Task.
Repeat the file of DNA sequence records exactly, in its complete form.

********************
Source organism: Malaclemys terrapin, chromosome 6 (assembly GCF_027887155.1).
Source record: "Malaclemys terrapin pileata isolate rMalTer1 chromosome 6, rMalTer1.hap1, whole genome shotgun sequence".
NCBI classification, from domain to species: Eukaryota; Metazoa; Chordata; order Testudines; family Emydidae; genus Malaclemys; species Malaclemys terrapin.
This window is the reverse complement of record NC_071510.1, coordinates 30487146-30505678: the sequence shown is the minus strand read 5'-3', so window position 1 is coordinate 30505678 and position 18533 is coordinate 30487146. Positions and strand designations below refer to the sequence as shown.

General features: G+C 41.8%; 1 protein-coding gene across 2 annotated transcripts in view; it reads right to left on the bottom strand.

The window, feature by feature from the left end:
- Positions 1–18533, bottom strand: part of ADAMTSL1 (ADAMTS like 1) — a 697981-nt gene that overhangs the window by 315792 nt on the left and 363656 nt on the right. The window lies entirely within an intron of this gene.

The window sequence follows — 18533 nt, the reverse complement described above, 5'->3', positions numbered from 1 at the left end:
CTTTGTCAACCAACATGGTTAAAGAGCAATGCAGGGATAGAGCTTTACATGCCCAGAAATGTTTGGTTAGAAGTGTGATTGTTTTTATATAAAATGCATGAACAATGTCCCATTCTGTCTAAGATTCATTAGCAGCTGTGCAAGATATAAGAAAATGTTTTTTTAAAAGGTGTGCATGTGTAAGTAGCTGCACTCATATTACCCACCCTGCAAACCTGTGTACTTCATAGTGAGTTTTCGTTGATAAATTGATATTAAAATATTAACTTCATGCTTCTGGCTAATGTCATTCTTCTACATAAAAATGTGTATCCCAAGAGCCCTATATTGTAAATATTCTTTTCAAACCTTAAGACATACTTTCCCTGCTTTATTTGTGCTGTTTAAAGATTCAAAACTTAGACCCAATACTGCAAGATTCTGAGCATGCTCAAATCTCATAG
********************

Source organism: Malaclemys terrapin, chromosome 6 (assembly GCF_027887155.1).
Source record: "Malaclemys terrapin pileata isolate rMalTer1 chromosome 6, rMalTer1.hap1, whole genome shotgun sequence".
NCBI classification, from domain to species: Eukaryota; Metazoa; Chordata; order Testudines; family Emydidae; genus Malaclemys; species Malaclemys terrapin.
This window is the reverse complement of record NC_071510.1, coordinates 30487146-30505678: the sequence shown is the minus strand read 5'-3', so window position 1 is coordinate 30505678 and position 18533 is coordinate 30487146. Positions and strand designations below refer to the sequence as shown.

General features: G+C 41.8%; 1 protein-coding gene across 2 annotated transcripts in view; it reads right to left on the bottom strand.

The window, feature by feature from the left end:
- Positions 1–18533, bottom strand: part of ADAMTSL1 (ADAMTS like 1) — a 697981-nt gene that overhangs the window by 315792 nt on the left and 363656 nt on the right. The window lies entirely within an intron of this gene.

The window sequence follows — 18533 nt, the reverse complement described above, 5'->3', positions numbered from 1 at the left end:
CTTTGTCAACCAACATGGTTAAAGAGCAATGCAGGGATAGAGCTTTACATGCCCAGAAATGTTTGGTTAGAAGTGTGATTGTTTTTATATAAAATGCATGAACAATGTCCCATTCTGTCTAAGATTCATTAGCAGCTGTGCAAGATATAAGAAAATGTTTTTTTAAAAGGTGTGCATGTGTAAGTAGCTGCACTCATATTACCCACCCTGCAAACCTGTGTACTTCATAGTGAGTTTTCGTTGATAAATTGATATTAAAATATTAACTTCATGCTTCTGGCTAATGTCATTCTTCTACATAAAAATGTGTATCCCAAGAGCCCTATATTGTAAATATTCTTTTCAAACCTTAAGACATACTTTCCCTGCTTTATTTGTGCTGTTTAAAGATTCAAAACTTAGACCCAATACTGCAAGATTCTGAGCATGCTCAAATCTCATAG